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Review: self help, media-based therapy is effective for behaviour problems in children
  1. Loretta Secco, RN, PhD,
  2. Roberta Woodgate, RN, PhD,
  3. Christine Ateah, RN, PhD, Assistant Professors Faculty of Nursing
  1. University of Manitoba Winnipeg, Manitoba, Canada

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QUESTION: Is self help, media-based therapy effective for managing behaviour problems in children and adolescents?

Data sources

Studies were identified by searching Biological Abstracts, CINAHL, the Cochrane Controlled Trials Register, EMBASE/Excerpta Medica, Medline, SPECTR, PsycLIT, and Sociofile in 1999; scanning reference lists of articles; and contacting authors.

Study selection

Studies were selected if they were randomised or quasi-randomised controlled trials of self help, media based (eg, audiotape, book, computer, manual, videotape, or some combination of these) behavioural therapy for parents or caregivers of children or adolescents with behavioural disorders.

Data extraction

Data were extracted on patients, interventions, and outcomes. Authors were contacted to obtain missing data. The reviewer assessed the quality of study methods.

Main results

9 studies (1 unpublished; 7 randomised, 2 quasi-randomised) met the selection criteria. Follow up ranged from 6 weeks to 2.5 years. Sample sizes ranged from 32 to 160 participants. Sleep problems: 2 studies showed that conventional and booklet treatments were each effective for sleep problems in children. Enuresis: 1 study compared 3 groups: filmed training of behavioural instructions, live training, and a waiting list control. The face to face group had better outcomes than the film group. Another study compared 3 treatments: a urine alarm, a urine alarm plus instructions for parents to immediately reinforce the child awakening and using the toilet upon hearing the alarm, and a urine alarm plus instructions for parents to reinforce the child in the morning for a dry night. At 2.5 years, the treatment success rate was higher for immediate reinforcement than for a urine alarm alone. Pooled results for these 2 studies showed no difference in relapse or treatment failure rates. Attention deficit hyperactivity disorder: 1 small study (n=32) compared a booklet of behavioural management advice plus methylphenidate with methylphenidate alone, but 10 participants dropped out. Conduct disorder: 1 study compared 4 groups: individually administered videotape modelling, group discussion videotape modelling (1 video weekly), group discussion only, and a waiting list control for {10–12 wks}*. All 3 treatment groups showed fewer behaviour problems, more prosocial behaviours, and less spanking than the control group. Another study by the same authors showed that adding 2 hours of therapist time to an individually administered videotape parenting programme enhanced its effectiveness.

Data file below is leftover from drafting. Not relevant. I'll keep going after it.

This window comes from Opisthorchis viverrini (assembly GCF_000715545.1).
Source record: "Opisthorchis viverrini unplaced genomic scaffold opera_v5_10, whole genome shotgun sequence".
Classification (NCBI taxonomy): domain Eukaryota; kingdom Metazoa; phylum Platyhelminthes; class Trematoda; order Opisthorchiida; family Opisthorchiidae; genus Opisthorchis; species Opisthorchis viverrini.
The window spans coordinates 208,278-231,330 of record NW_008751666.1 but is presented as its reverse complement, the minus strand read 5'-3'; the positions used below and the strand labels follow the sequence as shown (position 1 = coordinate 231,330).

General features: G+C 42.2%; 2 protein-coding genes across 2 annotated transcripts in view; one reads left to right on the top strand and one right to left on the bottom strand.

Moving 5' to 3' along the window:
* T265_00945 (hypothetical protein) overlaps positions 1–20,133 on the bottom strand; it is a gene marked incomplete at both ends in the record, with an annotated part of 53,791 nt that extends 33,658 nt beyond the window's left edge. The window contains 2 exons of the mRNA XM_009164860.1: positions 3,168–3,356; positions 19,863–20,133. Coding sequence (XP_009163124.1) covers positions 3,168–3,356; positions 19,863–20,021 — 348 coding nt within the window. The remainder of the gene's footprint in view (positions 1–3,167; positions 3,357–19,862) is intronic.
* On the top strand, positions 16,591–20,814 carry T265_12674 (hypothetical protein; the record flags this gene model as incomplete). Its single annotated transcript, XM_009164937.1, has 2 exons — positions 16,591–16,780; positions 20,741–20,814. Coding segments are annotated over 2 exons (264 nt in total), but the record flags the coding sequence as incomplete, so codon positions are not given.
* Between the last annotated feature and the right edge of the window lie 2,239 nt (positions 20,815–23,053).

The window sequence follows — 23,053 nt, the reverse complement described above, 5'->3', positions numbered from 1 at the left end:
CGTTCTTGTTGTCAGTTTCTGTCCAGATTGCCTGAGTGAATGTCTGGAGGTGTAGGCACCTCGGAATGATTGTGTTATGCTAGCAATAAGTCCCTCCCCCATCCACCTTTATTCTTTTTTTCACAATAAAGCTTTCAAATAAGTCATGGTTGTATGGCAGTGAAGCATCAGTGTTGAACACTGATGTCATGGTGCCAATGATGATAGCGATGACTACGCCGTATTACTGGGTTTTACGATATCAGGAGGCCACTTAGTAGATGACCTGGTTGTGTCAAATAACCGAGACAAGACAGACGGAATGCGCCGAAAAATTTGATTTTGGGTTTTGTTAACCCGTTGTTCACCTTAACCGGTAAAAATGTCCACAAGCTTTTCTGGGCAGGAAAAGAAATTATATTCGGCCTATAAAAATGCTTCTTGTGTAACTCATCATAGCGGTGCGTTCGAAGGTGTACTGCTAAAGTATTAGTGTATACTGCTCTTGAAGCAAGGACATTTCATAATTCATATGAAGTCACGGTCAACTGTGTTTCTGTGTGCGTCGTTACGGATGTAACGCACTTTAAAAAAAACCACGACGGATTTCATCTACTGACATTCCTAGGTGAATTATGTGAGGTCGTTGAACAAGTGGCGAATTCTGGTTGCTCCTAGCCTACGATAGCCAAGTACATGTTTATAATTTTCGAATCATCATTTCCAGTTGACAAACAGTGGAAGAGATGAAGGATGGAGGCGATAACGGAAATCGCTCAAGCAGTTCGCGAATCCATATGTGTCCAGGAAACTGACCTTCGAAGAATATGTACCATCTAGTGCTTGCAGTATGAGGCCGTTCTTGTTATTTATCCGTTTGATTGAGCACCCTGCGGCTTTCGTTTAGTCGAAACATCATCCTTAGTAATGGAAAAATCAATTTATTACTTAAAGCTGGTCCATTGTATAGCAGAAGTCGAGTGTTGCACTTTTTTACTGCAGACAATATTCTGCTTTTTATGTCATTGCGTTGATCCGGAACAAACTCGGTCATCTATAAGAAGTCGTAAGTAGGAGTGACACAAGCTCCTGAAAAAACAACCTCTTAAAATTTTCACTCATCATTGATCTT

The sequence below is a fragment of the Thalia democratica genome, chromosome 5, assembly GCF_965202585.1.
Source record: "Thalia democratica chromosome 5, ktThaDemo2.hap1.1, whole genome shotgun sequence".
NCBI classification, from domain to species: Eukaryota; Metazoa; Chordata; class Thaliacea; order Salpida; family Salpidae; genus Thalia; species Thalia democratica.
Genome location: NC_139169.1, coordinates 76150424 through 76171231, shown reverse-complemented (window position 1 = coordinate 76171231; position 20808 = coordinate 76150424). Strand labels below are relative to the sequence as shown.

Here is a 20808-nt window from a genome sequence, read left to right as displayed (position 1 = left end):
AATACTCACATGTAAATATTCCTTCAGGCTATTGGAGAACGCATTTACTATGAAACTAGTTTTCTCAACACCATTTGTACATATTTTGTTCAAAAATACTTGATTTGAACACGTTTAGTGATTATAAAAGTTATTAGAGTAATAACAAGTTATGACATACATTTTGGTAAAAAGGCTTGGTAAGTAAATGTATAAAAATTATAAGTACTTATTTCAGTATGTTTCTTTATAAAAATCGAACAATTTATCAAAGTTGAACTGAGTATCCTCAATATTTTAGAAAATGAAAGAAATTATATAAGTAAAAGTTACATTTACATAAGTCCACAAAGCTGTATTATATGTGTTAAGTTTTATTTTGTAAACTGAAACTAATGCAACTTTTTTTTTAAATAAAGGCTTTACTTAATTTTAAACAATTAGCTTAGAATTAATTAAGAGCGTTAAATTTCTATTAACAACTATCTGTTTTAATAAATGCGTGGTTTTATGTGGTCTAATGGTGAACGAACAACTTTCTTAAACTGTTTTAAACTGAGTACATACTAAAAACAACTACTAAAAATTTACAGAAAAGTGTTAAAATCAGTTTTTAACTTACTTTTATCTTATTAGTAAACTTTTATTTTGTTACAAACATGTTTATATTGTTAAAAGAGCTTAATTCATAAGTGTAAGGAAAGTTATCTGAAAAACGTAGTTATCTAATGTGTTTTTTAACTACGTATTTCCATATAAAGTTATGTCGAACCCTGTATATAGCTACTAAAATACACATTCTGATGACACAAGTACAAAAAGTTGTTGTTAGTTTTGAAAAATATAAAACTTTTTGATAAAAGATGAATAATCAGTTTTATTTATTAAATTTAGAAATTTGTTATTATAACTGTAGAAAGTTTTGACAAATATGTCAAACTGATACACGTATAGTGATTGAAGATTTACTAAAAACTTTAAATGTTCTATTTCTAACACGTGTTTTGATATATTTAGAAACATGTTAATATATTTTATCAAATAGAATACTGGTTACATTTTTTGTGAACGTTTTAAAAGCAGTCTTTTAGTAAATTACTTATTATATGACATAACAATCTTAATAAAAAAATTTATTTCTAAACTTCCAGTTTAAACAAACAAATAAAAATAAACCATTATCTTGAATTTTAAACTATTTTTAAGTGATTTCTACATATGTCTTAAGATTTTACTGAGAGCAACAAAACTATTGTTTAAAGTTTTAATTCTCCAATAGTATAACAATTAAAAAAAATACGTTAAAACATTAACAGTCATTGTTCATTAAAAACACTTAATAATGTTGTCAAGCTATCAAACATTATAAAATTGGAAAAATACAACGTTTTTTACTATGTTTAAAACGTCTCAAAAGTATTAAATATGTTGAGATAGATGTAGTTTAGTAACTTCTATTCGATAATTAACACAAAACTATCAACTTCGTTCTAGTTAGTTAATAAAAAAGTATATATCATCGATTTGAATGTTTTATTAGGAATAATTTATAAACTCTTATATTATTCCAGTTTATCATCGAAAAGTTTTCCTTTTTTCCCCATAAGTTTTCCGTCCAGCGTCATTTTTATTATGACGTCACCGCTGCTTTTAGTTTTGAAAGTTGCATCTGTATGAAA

In children with behaviour problems, self help, media based behaviour therapy is more effective than no treatment. Results are inconclusive for comparisons with usual care or when added to medication.

*Webster-Stratton C, Kolpacoff M, Hollinsworth T. Self-administered videotape therapy for families with conduct-problem children: comparison with two cost-effective treatments and a control group. J Consult Clin Psychol 1988;56:558–66.


Montgomery's systematic review presents the current evidence on the effectiveness of media based behavioural interventions for an array of child behavioural problems and reveals a paucity of randomised studies. An extensive search identified 1089 citations, but only 9 studies met the inclusion criteria, and 5 had adequate allocation concealment. The heterogeneity of the studies impeded comparative analysis. Vast differences existed in sample characteristics (eg, cognitive ability and age), behavioural conditions (eg, enuresis and conduct disorder), and media format (eg, audiotape, manual, or videotape). Although Montgomery concluded that media based interventions are clinically effective in improving child behavioural outcomes for specific cases, little evidence supports a unique effect when media interventions are combined with other treatments. Stronger evidence on specific media based interventions and child behavioural conditions is required before making decisions that influence practice.

Nurses in schools, child health clinics, and parenting classes are strategically poised to promote positive child behaviour and parenting. Media based approaches may be most appropriate for treatment of modifiable conditions such as sleep and enuresis problems. Video interventions may be especially suited to promote behaviour change as they have potential to provide information in a motivational and supportive manner while also augmenting face to face strategies. Early evidence suggests that video format is effective for nursing interventions such as promoting extended, long term breastfeeding among adolescent mothers.1 Research is necessary to guide the development of professional media based interventions and establish effectiveness for specific child and parent outcomes. Ultimately, it will be essential to determine the unique effect of a particular media production compared with the support and expertise of the nurse and/or healthcare professional.



  • Source of funding: National Health Services Executive Anglia and Oxford, UK.

  • For correspondence: Mr P Montgomery, University Section of Child and Adolescent Psychiatry, University of Oxford, Park Hospital for Children, Old Road, Headington, Oxford OX3 7LQ, UK. Fax +44 (0)1865 762 358.

  • A modified version of this abstract appears in Evidence-Based Mental Health.